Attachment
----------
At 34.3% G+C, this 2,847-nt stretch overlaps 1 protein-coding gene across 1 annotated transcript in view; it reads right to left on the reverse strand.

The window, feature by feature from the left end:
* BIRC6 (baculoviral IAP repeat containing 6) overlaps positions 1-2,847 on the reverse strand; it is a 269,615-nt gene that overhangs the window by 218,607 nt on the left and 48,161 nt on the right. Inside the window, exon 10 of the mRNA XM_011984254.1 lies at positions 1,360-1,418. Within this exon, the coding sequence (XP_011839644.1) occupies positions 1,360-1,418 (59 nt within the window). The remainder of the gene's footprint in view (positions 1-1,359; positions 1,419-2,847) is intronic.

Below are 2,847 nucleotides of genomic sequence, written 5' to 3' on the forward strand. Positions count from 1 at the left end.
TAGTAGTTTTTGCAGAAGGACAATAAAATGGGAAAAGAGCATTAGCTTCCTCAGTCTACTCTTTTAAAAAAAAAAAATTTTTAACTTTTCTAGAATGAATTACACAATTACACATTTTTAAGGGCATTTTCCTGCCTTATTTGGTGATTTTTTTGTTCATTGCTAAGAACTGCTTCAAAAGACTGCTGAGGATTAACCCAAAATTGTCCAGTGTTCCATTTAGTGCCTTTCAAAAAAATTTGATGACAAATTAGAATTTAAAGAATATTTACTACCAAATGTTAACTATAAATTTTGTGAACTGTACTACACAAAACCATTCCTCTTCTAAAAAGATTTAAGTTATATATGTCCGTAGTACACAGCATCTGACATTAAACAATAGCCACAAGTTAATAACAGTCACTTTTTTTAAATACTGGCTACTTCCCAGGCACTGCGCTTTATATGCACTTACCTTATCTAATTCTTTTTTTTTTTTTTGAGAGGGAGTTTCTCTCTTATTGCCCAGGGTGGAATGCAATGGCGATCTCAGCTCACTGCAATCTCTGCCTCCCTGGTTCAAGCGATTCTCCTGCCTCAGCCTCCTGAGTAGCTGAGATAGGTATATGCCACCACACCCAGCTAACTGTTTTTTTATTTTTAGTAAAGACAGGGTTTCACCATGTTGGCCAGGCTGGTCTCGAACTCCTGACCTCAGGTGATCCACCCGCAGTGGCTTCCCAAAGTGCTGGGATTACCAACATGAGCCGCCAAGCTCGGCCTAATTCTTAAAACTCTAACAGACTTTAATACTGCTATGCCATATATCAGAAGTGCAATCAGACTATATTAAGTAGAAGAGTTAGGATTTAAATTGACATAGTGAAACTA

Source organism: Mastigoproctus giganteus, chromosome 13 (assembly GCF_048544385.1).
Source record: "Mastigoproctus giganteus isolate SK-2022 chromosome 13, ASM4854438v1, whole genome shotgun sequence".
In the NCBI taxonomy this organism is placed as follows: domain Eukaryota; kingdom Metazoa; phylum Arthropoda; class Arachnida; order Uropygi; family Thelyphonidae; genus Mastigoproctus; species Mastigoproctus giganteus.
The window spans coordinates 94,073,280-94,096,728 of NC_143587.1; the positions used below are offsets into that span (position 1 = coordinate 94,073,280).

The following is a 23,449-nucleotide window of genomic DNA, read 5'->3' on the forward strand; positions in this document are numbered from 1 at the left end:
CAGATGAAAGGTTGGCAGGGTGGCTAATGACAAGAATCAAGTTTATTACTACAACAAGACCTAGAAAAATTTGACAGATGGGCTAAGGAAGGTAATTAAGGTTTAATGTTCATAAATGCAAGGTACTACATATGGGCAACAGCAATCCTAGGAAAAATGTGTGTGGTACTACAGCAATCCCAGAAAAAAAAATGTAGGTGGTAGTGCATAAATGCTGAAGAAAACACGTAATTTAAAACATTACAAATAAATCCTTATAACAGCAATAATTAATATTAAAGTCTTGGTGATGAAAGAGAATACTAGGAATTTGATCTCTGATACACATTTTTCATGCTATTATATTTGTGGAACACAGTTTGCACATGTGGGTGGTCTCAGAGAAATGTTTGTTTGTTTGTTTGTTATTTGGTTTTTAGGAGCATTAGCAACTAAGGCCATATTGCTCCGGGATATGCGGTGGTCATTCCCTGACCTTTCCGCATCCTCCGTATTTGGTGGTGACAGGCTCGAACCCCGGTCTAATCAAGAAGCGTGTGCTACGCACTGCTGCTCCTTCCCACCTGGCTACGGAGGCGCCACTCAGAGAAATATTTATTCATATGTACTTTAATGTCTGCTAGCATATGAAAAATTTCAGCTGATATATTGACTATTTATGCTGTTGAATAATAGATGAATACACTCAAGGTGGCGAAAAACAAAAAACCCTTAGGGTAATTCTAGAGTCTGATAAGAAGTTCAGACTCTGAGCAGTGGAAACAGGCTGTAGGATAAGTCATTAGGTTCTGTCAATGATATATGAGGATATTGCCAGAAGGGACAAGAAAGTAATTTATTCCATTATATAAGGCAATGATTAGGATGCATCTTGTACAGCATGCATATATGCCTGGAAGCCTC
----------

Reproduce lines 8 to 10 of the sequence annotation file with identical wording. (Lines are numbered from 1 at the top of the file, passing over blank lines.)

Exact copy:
In the NCBI taxonomy this organism is placed as follows: domain Eukaryota; kingdom Metazoa; phylum Arthropoda; class Arachnida; order Uropygi; family Thelyphonidae; genus Mastigoproctus; species Mastigoproctus giganteus.
The window spans coordinates 94,073,280-94,096,728 of NC_143587.1; the positions used below are offsets into that span (position 1 = coordinate 94,073,280).

The following is a 23,449-nucleotide window of genomic DNA, read 5'->3' on the forward strand; positions in this document are numbered from 1 at the left end: